However, the Righteous Among the Nations, the ones who kept Jews in hiding, those who helped their Jewish fellow citizens, risked not only their own lives, but under the law of German occupiers, they also put at risk lives of all of their family members. Hence, both the risk and the responsibility were much more serious. And this is the main reason why all the Righteous deserve utmost respect. I bow especially to all those honoured today as well as to their loved ones, also those deceased. But equal respect should be accorded to all those, also the unknown ones, who participated, back then, in that great work of aid, brotherhood and mercy and, as I said, tried to preserve the great ethos of the Republic of Friends.


Poles cooperated with Jews, as also Jewish organizations joined in the activities of “Żegota” ‒ for instance through cooperation with Jewish Bund. That was a real activity. But it also entailed financial contributions indispensable to ensure efficiency. It also included support from the clergy in Poland. The unforgettable Irena Sendlerowa helped children. Furthermore, children also found hiding in Polish monasteries and Polish orphanages. Polish priests issued birth certificates to children in order to give them false identities which would help them to survive, so that Polish families could keep them in their homes and increase their chances of survival. This great work involved a number of people whom we are remembering today and whom I, as President of the Republic of Poland, following President Lech Kaczyński, salute in the name of the Republic of Poland.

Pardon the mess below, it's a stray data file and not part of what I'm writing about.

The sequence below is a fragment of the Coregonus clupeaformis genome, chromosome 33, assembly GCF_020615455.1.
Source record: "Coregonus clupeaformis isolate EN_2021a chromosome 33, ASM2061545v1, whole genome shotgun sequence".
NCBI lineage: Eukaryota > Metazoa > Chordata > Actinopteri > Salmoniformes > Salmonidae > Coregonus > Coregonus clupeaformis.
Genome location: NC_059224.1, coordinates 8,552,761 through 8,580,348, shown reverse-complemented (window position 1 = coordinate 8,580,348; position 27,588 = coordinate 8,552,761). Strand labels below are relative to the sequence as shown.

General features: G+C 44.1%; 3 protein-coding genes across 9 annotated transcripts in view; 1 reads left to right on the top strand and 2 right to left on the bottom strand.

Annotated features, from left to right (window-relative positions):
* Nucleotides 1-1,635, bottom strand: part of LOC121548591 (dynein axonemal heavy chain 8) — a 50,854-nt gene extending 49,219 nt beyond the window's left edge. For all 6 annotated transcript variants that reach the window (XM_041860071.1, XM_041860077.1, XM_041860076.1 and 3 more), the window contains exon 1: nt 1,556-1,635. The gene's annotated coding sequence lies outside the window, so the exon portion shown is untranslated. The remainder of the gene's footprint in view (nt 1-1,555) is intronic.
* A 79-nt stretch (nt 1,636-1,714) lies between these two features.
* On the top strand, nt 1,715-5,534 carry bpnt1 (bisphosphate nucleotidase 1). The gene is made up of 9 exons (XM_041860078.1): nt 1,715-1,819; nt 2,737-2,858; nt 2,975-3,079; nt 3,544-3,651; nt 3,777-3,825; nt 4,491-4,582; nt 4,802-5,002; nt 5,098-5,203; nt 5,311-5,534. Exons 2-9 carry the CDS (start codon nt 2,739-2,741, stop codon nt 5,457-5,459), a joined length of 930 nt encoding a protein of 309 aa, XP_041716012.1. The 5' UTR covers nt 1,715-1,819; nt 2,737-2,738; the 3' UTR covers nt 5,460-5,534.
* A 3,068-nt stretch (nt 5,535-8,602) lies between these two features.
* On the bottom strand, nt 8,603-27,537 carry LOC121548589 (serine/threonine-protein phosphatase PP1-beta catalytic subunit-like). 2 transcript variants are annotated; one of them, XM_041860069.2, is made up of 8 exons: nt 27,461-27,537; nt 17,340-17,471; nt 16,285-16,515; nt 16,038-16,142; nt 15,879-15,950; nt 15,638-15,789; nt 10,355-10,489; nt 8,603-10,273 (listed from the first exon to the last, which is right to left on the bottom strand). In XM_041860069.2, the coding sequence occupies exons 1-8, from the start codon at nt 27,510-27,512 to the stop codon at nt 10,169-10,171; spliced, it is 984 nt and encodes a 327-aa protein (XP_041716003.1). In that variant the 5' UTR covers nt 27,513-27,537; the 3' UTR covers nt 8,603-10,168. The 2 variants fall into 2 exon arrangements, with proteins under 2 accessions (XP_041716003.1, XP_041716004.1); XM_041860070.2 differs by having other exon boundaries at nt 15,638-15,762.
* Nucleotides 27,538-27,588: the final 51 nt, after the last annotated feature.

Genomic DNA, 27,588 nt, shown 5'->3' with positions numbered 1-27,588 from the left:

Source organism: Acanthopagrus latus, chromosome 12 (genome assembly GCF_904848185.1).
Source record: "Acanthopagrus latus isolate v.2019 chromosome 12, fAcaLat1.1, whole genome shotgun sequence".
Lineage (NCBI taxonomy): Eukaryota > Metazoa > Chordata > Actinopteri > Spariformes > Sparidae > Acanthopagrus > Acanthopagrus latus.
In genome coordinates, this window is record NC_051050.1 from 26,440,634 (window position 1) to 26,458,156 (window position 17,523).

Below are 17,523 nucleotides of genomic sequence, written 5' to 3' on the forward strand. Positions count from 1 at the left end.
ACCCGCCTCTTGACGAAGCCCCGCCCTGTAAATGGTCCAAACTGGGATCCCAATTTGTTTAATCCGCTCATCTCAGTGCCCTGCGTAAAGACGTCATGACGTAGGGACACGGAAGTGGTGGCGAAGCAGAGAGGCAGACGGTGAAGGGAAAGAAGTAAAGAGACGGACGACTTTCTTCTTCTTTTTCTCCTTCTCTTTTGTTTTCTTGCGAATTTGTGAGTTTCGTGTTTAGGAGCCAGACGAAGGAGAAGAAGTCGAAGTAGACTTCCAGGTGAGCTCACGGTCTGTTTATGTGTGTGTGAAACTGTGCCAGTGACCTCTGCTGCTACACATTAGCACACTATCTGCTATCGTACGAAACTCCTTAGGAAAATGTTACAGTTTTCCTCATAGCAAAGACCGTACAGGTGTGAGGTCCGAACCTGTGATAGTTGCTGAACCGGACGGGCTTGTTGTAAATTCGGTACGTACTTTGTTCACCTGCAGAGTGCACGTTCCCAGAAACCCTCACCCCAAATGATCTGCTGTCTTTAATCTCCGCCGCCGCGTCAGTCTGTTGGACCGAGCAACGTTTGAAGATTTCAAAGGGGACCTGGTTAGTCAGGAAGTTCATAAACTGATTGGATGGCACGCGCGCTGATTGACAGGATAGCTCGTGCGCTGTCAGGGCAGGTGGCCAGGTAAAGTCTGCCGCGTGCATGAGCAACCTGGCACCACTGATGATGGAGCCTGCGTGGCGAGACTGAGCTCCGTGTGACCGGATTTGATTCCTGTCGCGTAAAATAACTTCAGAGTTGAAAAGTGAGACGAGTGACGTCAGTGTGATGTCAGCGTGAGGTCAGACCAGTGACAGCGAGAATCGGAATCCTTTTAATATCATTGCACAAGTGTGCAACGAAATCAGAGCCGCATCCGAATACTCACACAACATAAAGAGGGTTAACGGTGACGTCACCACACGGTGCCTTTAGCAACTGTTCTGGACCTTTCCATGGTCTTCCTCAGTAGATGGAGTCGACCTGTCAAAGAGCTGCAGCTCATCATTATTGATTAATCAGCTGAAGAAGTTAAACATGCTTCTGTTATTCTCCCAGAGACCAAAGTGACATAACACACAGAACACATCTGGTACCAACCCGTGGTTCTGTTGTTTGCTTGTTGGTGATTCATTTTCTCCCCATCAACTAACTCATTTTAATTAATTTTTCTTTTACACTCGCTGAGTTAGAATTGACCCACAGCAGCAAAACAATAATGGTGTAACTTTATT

Ladies and Gentlemen, I wish that we would always remember them. Today, an outstanding Polish symbol of the above-mentioned brotherhood, mercy and the exceptional dedication and devotion is the Ulma Family. The Museum of Poles saving Jews in World War II,  opened in Markowa 2 years ago, was named after that very family. We inaugurated the said museum on March, 17. I wish that we, as Poles, would always remember those people, that day and those events and present them to the world.  For today, in the era when history tends to be shaped in many different ways, when frequently its true picture is distorted, it is important that we clearly say who was the perpetrator, and who was the hero, who showed mercy and who was a bastard deserving to be condemned.


Therefore, I wish that every year on March, 17 we celebrate the National Remembrance Day of Poles Saving Jews in World War II. This needs to be adopted by the Polish Parliament, by the Sejm and the Senate. Therefore I have prepared a draft law to that effect which will be submitted, as soon as practicable, in the next few hours, to the Sejm, and I hope that it will be adopted without further due.


Ladies and Gentlemen, once again, I wish to cordially thank you for attending today`s ceremony. My gratitude goes to the Righteous Among the Nations, to all of you Ladies and Gentlemen, and to your loved ones. I wish to express my gratitude to His Excellency, the Rabbi, to Ministers, to all Distinguished Guests. Thank you in my name, as President of Poland, and thank you also on behalf of the Republic of Poland for being here together to commemorate these significant events and to call things by their proper name.


Thank you very much. 


Professor Shevah Weiss speaks on the occasion of the 75th anniversary of  the establishment of the Council to Aid Jews “Żegota”: